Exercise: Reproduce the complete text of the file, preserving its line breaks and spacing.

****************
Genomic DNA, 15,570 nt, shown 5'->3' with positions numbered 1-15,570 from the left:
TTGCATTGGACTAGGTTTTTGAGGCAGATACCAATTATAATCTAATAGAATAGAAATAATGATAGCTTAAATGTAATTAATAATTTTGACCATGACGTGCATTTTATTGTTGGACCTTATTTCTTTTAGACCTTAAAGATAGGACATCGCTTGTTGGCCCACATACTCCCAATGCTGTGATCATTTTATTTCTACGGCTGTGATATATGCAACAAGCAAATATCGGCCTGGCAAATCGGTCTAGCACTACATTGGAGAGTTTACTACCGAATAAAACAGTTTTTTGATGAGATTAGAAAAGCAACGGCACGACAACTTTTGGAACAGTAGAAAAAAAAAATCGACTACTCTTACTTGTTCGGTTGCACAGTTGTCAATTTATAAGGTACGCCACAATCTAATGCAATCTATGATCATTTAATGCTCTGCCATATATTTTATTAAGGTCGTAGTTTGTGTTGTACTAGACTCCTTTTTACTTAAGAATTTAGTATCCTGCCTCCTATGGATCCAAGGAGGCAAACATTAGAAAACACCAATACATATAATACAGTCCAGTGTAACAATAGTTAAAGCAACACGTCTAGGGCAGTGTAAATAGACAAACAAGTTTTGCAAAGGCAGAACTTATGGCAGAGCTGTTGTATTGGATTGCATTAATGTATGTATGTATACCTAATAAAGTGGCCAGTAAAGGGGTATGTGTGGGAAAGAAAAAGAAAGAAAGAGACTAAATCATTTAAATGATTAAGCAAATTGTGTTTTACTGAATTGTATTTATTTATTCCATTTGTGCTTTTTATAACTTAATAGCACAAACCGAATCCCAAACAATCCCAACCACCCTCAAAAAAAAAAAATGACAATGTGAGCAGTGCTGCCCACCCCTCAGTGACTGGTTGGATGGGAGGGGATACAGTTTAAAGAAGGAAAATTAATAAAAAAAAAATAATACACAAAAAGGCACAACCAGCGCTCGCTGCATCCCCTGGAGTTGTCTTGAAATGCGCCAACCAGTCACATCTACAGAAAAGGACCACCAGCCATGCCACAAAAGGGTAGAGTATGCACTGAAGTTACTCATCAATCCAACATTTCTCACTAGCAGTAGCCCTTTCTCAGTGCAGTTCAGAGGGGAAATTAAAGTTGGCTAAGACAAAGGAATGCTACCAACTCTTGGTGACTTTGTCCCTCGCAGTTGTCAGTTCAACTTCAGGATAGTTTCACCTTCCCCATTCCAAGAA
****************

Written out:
Genomic DNA, 15,570 nt, shown 5'->3' with positions numbered 1-15,570 from the left:
TTGCATTGGACTAGGTTTTTGAGGCAGATACCAATTATAATCTAATAGAATAGAAATAATGATAGCTTAAATGTAATTAATAATTTTGACCATGACGTGCATTTTATTGTTGGACCTTATTTCTTTTAGACCTTAAAGATAGGACATCGCTTGTTGGCCCACATACTCCCAATGCTGTGATCATTTTATTTCTACGGCTGTGATATATGCAACAAGCAAATATCGGCCTGGCAAATCGGTCTAGCACTACATTGGAGAGTTTACTACCGAATAAAACAGTTTTTTGATGAGATTAGAAAAGCAACGGCACGACAACTTTTGGAACAGTAGAAAAAAAAAATCGACTACTCTTACTTGTTCGGTTGCACAGTTGTCAATTTATAAGGTACGCCACAATCTAATGCAATCTATGATCATTTAATGCTCTGCCATATATTTTATTAAGGTCGTAGTTTGTGTTGTACTAGACTCCTTTTTACTTAAGAATTTAGTATCCTGCCTCCTATGGATCCAAGGAGGCAAACATTAGAAAACACCAATACATATAATACAGTCCAGTGTAACAATAGTTAAAGCAACACGTCTAGGGCAGTGTAAATAGACAAACAAGTTTTGCAAAGGCAGAACTTATGGCAGAGCTGTTGTATTGGATTGCATTAATGTATGTATGTATACCTAATAAAGTGGCCAGTAAAGGGGTATGTGTGGGAAAGAAAAAGAAAGAAAGAGACTAAATCATTTAAATGATTAAGCAAATTGTGTTTTACTGAATTGTATTTATTTATTCCATTTGTGCTTTTTATAACTTAATAGCACAAACCGAATCCCAAACAATCCCAACCACCCTCAAAAAAAAAAAATGACAATGTGAGCAGTGCTGCCCACCCCTCAGTGACTGGTTGGATGGGAGGGGATACAGTTTAAAGAAGGAAAATTAATAAAAAAAAAATAATACACAAAAAGGCACAACCAGCGCTCGCTGCATCCCCTGGAGTTGTCTTGAAATGCGCCAACCAGTCACATCTACAGAAAAGGACCACCAGCCATGCCACAAAAGGGTAGAGTATGCACTGAAGTTACTCATCAATCCAACATTTCTCACTAGCAGTAGCCCTTTCTCAGTGCAGTTCAGAGGGGAAATTAAAGTTGGCTAAGACAAAGGAATGCTACCAACTCTTGGTGACTTTGTCCCTCGCAGTTGTCAGTTCAACTTCAGGATAGTTTCACCTTCCCCATTCCAAGAA